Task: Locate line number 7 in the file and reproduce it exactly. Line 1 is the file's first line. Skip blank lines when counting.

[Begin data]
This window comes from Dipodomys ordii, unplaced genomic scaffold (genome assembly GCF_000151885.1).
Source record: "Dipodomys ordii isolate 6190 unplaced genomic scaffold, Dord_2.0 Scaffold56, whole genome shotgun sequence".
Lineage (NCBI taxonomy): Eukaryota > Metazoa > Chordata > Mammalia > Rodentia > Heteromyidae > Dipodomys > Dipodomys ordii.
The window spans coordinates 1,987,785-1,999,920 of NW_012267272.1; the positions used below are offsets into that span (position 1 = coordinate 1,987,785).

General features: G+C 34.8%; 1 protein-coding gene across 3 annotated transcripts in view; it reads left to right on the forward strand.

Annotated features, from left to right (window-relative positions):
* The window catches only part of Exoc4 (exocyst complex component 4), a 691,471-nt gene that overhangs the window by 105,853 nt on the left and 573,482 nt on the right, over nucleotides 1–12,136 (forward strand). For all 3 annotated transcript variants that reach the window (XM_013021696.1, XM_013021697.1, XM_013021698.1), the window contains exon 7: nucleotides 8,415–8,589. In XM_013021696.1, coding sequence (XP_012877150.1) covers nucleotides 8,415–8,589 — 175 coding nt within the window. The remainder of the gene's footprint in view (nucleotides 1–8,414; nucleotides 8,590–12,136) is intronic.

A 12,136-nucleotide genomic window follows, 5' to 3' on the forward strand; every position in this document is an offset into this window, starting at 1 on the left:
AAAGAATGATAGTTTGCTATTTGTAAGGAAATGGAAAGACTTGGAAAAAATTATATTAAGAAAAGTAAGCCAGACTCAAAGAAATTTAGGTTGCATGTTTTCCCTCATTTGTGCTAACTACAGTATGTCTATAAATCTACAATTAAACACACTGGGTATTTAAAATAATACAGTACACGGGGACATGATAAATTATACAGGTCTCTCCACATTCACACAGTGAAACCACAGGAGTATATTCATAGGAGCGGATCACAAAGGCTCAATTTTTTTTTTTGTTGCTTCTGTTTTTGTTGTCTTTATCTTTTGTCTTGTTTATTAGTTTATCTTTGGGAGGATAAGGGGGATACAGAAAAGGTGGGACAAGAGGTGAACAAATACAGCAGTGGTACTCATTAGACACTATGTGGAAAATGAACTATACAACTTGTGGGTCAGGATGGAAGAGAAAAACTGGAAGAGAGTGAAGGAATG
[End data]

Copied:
* The window catches only part of Exoc4 (exocyst complex component 4), a 691,471-nt gene that overhangs the window by 105,853 nt on the left and 573,482 nt on the right, over nucleotides 1–12,136 (forward strand). For all 3 annotated transcript variants that reach the window (XM_013021696.1, XM_013021697.1, XM_013021698.1), the window contains exon 7: nucleotides 8,415–8,589. In XM_013021696.1, coding sequence (XP_012877150.1) covers nucleotides 8,415–8,589 — 175 coding nt within the window. The remainder of the gene's footprint in view (nucleotides 1–8,414; nucleotides 8,590–12,136) is intronic.